Especially with the mostly very small LEADER projects, it is not possible to reliably measure direct effects, for example on the number of employees, tourists or biodiversity indicators in meaningful size units. They are usually additionally heavily overlaid by large-scale development tendencies. With this the proportion between subsidies and evaluation effort can be completely out of balance. But even with very high efforts there is not only the danger that the impact indicators cannot be realistically recorded, but also that wrong conclusions are drawn because overlay factors are not recognized.
The effect of LEADER measures is often very long-term, e.g. the development of a culture of cooperation or the strengthening of regional identification. The long-term impact on jobs can be much more effective than promoting an investment in a single enterprise, which, however, directly contributes to the evidence of a new job. The isolated consideration of these supposedly easily measurable indicators can lead to a misinterpretation of the effect of measures.
In principle, the evaluation approach at the LAG level should focus on recording the implementation of the LEADER method:
- Adequate participation of regional actors in the formulation of the strategy and its implementation.
- LAG animation and capacity building
- Multi-sectoral approach and cooperation
This focus has already been implemented in the guideline in essential approaches and makes it to a useful tool. Overall, however, the proportionality between evaluation effort and informative value must be an even clearer maxim.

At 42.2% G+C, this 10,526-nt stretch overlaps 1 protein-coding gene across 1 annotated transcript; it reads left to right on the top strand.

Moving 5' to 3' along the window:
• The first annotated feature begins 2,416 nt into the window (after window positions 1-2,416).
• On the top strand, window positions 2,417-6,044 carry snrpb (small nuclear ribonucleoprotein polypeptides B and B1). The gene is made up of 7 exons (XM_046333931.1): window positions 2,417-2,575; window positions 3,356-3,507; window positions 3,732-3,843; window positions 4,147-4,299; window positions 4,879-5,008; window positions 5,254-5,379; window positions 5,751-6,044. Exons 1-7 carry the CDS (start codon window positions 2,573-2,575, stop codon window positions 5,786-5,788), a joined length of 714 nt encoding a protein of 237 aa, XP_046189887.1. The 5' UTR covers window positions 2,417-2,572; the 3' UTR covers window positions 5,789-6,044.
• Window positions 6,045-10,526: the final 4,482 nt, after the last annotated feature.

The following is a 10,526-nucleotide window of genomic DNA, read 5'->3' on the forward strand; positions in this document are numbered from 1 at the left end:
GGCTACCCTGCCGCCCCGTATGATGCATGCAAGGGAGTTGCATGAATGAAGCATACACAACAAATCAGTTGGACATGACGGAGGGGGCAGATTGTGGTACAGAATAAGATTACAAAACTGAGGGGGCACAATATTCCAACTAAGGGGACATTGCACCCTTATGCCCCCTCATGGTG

Dr. Hartmut Berndt
German LEADER Association, BAG LAG e.V.
I have a few general comments:
- The guidelines are an excellent guide for both managing authorities and local action groups, and it’s good to have all the guidance in one place so each can see what the other should be doing
- The guide might be a bit daunting for an inexperienced LAG member to tackle alone, but as a guide for accountable bodies and as a basis for LAG development and self assessment within a group session I can see it being invaluable. It might be useful to have a very short summary version or even just a flowchart showing the evaluation process to circulate to LAG members in advance of such a session or as an aide memoire
- I do find it a bit of a shame that evaluating the added value and increased social capital are not mandatory – for me these are the absolute bedrock of CLLD/LEADER, and managing authorities should not be able to avoid these evaluations. I can see that the current England LEADER programme would do quite well in an evaluation of its contribution to wider RDPE objectives because it is so structured to ensure this, but its added value is somewhat debatable and the LAGs’ ability to innovate and cooperate are severely impacted by the lack of flexibility – under current requirements the Managing Authority won’t need to consider this within their evaluation, although armed with this guidance we will certainly be encouraging them to do so.
External Funding & Policy Manager, East Riding of Yorkshire Council*
*Accountable Body for the Coast, Wolds, Wetlands and Waterways LEADER programme, the Holderness Coast FLAG programme and the Yorkshire Coast CLLD programme